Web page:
I’ve had a few wobbly days since, but most of the time I feel even, rational and calm. I feel, dare I say it, normal
I was cautious. I noticed the difference almost as soon as I stopped taking the meds. I was quick to tears that had no reason to fall, except that the chemicals in my brain willed them to. I was tired, I wasn’t sleeping (though I rarely do), I was unable to sit at my desk to write. Then, I had to be without any antidepressants at all for two weeks, because the old and the new would have been dangerous in my bloodstream together. That fortnight must have stretched on longer than 14 days. I became a hermit. I spent most of my days buried underneath a duvet, sleeping off the numbness as much as I could. I would weep, if I had the energy. I would shake and I would rock back and forth to trick my body into feeling like I was being cradled. I felt nauseous, but I comfort-ate just to feel something – anything – the sensation of taste on my tongue. I cried when my boyfriend left the house; I cried at the thought of leaving it myself. Bundling myself out the door to take my dog for a walk each morning took about all the courage I had.
Then I started taking the new pills. A small dose at first and then, when we’d decided it was safe to proceed, a larger one. I waited for them to kick in. I watched reruns of Would I Lie To You, Rob Brydon’s lilting voice about the only soundtrack that I could tolerate. I latched on to my boyfriend like a pilot fish when he was home. He cooked me meals, loved me and listened to me. My dog, somehow aware that he was more needed than usual, nuzzled in and wouldn’t leave my side. Both parents called each morning for an update: how many hours had I slept, how was my heart, could I give my mood a score out of 10. I managed to put clothes on to see my therapist, who listened as I spoke in a monotone. “I’m just waiting,” I’d say. “I’m waiting for these new pills to start working. Any day now…”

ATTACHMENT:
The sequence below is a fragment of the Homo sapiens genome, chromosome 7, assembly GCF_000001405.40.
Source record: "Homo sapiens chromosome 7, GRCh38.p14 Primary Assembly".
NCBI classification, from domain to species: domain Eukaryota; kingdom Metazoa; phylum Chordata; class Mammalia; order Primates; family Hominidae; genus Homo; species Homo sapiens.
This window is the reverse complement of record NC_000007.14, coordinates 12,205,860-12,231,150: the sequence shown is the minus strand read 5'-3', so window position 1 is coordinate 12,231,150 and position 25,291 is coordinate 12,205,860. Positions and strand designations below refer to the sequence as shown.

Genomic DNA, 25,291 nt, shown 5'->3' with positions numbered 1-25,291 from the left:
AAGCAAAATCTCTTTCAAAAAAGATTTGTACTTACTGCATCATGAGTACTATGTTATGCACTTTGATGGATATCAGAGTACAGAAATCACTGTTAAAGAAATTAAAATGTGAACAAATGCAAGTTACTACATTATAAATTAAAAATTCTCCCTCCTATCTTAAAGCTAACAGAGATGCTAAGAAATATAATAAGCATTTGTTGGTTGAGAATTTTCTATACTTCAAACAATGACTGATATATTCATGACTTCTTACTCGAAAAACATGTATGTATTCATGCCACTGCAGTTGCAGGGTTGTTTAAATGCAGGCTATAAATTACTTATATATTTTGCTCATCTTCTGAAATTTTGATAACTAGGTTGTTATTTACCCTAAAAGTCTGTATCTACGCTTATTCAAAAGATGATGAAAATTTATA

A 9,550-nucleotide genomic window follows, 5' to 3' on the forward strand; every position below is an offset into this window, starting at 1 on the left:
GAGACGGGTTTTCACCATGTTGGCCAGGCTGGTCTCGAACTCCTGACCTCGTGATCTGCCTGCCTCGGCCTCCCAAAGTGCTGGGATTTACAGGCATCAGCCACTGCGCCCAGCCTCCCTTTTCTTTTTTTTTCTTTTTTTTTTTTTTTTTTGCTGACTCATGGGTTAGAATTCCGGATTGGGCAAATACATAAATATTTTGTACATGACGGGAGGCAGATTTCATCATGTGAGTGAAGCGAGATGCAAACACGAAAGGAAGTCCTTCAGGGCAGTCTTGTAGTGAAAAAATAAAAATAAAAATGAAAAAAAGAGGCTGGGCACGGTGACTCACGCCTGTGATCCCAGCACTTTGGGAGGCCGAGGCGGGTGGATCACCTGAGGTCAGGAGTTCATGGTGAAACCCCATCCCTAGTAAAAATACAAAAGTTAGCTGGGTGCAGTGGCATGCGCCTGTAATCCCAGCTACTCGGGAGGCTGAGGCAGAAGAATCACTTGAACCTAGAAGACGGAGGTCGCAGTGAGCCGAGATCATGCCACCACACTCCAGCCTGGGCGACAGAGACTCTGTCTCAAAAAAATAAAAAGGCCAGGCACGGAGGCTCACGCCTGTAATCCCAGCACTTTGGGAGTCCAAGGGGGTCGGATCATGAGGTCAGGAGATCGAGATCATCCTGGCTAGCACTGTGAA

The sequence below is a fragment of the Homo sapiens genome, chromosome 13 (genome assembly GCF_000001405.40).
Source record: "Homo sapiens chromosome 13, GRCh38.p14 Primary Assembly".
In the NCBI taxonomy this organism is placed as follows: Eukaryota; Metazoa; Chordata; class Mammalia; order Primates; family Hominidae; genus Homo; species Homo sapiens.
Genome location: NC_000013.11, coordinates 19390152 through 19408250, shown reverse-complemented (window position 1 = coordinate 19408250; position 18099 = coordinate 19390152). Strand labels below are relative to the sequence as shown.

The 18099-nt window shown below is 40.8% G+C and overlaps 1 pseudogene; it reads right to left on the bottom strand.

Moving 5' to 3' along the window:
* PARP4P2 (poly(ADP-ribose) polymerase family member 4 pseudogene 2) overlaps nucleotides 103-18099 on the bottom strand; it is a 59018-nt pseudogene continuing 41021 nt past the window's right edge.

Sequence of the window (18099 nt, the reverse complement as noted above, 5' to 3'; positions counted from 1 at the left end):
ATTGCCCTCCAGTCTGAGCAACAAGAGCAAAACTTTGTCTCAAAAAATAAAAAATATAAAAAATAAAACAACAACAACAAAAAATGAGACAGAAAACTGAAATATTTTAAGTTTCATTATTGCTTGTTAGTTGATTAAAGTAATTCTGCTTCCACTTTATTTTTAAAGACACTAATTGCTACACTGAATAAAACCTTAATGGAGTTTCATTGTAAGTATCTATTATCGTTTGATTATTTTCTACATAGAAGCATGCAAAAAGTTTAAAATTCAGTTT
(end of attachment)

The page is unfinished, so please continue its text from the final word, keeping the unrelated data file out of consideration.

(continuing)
And then, perhaps eight weeks after the process began, they started working. I could feel again. I could think. I could even write. I could muster joy. I could laugh. I could put one foot in front of another without feeling as though my ankles were shackled to a boulder. I even swam laps at my local pool, plotting out a potential novel as I swept my arms past my chest. I started gingerly accepting invitations out to dinner, I saw people for coffee, I went to see Mamma Mia and appreciated it for the flawless piece of musical theatre it is. I talked to people I love and beamed with the knowledge that they could stop worrying about me.
I’ve had a few wobbly days since, but most of the time I feel even, rational and calm. I feel, dare I say it, normal. I am able to feel and love and think. I am grateful, all over again, for the invention of the antidepressant – those blessed little white pills that make me capable of living my own life.